Monday, December 05, 2016

The "fake news" and the hyped scare over Russian propaganda

It looks like the paired stories on "fake news" and alleged Russian manipulation of the US election will percolate for a while.

It's hard to tell at this point who and what are behind this particular meme. I always suspected that the anti-Russian emphasis of the Hillary Clinton campaign was in part meant to lay the groundwork for a more aggressive policy against Russia than even the Obama Administration has run. Part of it was what they saw as a convenient way to duck questions about the Wikileaks revelations of the campaign's e-mails.

Specifically branding Wikileaks as Russian sockpuppets was also an obvious part of the intention of both the Clinton campaign and the Obama Administration. Obama has literally had a more severe policy against whistleblowers than even the Cheney-Bush Administration and Hillary Clinton supported that stance, as well. Wikileaks has obviously played a role in investigative reporting that the corporate media have to a large extent abandoned.

Lee Fang explains that Trump's allies are producers of "fake news" in Some Fake News Publishers Just Happen to Be Donald Trump’s Cronies The Intercept 11/26/2016. For instance:

Laura Ingraham, a close Trump ally currently under consideration to be Trump’s White House press secretary, owns an online publisher called Ingraham Media Group that runs a number of sites, including LifeZette, a news site that frequently posts articles of dubious veracity. One video produced by LifeZette this summer, ominously titled “Clinton Body Count,” promoted a conspiracy theory that the Clinton family had some role in the plane crash death of John F. Kennedy, Jr., as well as the deaths of various friends and Democrats.

The video, published on Facebook from LifeZette’s verified news account, garnered over 400,000 shares and 14 million views.
Progressive news and commentary sites listed on a frivolous list of alleged Russian-influenced "fake news" websites, which the Washington Post publicized as though it were a legitimate and credible group, have been pushing back. Natasha Hakimi breaks it down in Truthdiggers of the Week: Journalists Who Ripped Washington Post, PropOrNot for McCarthyite Hogwash Trughtdig 12/03/2013:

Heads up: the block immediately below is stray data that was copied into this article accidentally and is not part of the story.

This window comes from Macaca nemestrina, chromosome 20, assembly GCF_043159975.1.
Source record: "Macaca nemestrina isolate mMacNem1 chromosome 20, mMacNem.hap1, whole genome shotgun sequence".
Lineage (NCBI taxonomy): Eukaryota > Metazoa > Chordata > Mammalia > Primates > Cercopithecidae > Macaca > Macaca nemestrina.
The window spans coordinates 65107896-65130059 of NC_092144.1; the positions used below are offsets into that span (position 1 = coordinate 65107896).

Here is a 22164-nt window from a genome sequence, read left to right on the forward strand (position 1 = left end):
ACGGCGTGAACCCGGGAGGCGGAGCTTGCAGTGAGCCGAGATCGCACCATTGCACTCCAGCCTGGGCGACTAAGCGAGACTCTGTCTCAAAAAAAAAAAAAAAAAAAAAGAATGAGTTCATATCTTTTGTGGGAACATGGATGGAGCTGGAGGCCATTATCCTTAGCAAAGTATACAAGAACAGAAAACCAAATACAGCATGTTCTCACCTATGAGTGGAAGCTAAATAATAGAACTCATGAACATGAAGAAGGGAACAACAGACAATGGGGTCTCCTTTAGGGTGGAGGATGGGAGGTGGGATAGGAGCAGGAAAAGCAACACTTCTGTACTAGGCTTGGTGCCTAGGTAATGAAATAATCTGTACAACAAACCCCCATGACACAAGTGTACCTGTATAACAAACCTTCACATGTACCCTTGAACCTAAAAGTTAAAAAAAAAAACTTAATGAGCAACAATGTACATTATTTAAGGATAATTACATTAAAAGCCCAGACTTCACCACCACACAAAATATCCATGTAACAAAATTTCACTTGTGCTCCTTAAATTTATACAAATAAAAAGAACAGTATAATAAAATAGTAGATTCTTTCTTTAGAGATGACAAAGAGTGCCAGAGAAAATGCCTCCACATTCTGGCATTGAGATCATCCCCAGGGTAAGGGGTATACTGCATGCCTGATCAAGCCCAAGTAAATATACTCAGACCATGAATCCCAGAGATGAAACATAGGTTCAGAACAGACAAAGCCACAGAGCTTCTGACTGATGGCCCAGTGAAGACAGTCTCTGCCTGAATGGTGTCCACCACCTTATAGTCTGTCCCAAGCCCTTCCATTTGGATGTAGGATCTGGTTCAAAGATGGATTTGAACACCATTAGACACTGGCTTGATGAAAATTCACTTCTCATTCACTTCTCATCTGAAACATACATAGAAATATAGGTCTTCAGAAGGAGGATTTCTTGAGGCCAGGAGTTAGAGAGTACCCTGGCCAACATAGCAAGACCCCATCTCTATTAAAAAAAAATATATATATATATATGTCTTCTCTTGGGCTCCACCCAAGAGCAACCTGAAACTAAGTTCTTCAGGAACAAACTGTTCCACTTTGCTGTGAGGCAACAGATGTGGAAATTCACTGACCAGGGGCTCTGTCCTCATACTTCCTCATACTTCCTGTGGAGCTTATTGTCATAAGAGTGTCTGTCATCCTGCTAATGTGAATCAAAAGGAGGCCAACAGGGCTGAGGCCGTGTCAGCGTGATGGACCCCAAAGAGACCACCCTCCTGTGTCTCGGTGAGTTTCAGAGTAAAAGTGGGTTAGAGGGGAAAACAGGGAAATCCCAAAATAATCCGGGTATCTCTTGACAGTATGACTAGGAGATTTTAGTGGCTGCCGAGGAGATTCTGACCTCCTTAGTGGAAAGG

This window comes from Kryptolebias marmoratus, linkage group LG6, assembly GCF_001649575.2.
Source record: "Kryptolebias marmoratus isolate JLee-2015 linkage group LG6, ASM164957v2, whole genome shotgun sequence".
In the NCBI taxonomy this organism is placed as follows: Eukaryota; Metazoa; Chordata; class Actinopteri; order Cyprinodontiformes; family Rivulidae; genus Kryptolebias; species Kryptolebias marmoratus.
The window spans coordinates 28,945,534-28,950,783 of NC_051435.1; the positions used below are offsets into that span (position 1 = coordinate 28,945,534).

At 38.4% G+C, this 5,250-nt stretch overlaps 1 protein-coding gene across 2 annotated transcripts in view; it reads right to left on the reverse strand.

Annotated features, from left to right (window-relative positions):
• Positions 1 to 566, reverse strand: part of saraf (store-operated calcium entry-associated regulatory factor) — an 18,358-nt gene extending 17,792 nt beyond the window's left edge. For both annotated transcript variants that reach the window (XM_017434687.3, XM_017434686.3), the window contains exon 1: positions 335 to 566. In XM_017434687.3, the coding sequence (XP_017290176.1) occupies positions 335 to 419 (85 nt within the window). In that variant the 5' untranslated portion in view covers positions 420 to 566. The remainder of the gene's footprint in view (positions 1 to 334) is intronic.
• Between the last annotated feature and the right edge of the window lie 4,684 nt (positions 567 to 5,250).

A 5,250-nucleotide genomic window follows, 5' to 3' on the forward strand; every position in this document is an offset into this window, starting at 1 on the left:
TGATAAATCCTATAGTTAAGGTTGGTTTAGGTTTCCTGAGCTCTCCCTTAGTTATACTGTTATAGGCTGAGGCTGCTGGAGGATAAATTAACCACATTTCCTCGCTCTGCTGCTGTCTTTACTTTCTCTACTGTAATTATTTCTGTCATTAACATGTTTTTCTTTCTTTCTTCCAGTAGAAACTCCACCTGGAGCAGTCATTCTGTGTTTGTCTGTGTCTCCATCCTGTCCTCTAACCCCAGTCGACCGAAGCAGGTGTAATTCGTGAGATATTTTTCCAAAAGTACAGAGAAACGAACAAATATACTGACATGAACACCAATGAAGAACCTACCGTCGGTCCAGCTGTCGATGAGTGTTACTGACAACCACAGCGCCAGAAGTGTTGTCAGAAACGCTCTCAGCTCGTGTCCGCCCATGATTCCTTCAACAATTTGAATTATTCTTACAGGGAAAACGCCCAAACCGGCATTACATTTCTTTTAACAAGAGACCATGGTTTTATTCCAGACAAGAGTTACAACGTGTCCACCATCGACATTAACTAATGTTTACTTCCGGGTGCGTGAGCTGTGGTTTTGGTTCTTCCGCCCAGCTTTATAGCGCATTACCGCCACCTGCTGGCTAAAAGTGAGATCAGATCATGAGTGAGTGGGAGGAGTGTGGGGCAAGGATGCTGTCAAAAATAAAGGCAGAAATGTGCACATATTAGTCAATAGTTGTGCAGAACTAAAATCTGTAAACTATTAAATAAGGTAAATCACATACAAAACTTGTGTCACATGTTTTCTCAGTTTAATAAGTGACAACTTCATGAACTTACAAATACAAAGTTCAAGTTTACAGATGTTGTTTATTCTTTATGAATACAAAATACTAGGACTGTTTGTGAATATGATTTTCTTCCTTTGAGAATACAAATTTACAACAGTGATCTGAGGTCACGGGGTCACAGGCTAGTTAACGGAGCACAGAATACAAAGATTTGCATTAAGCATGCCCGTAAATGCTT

The list, which some in the media have branded “McCarthyite,” has been widely criticized, particularly because Timberg and the Post did not disclose sufficient identifying details about the accusing group, which has not released its members’ names. And neither Timberg nor Post editors have provided any insight on their reasoning in publishing PropOrNot’s findings. For its part, PropOrNot continues to offer erratic, at times childish, responses to the backlash.
She cites Ben Norton's and Glenn Greenwald's article, Washington Post Disgracefully Promotes a McCarthyite Blacklist From a New, Hidden, and Very Shady Group The Intercept 11/26/2016, where they justifiably charge, "Yet the [WaPo] article is rife with obviously reckless and unproven allegations, and fundamentally shaped by shoddy, slothful journalistic tactics."

She also references and provides quotes from these additional pieces:

Adrian Chen in The Propaganda About Russian Propaganda New Yorker 12/01/2016, which gives an excellent summary of how flaky the PropOrNot group's criteria for pushing Russian propaganda are.
Matt Taibbi, The 'Washington Post' 'Blacklist' Story Is Shameful and Disgusting Rolling Stone 11/28/2016
Joshua Frank, CounterPunch as Russian Propagandists: the Washington Post’s Shallow Smear Counterpunch 12/02/2016; also including the following Vimeo report featuring Joshua Frank:

Truthdig also has another article about the smear effort, Preserving Independent Journalism and Fighting the New McCarthyism 11/29/2016. Also including video, Robert Scheer: PropOrNot List 'An Attack on Internet Freedom" You Tube truthdig 12/02/2016:

Truthdig's Editor in Chief Robert Scheer has been here before. He was the editor of Ramparts magazine, a left alternative magazine from the 1960s and 1970s. Int hat role, he was well known for his critical coverage of the Vietnam War. One of his best-known scoops was breaking the story at Ramparts about how the CIA was clandestinely infiltrating student groups in the United States. He also worked at the Los Angeles Times.

The attorney of one of the smeared sites, the financial blog Naked Capitalism, has sent a Request for retraction of: "Russian propaganda effort helped spread ‘fake news’ during election, experts say" (November 24, 2016), for public apology, and for opportunity to respond, accusing WaPo's article of Making "false and defamatory accusations." While I'm not at all a big fan of legal actions against publication for defamation, promoting unsubstantiated allegations effectively suggesting that a group is acting as an illegal foreign agent really is pretty serious.

The letter includes some further web links on the topic.

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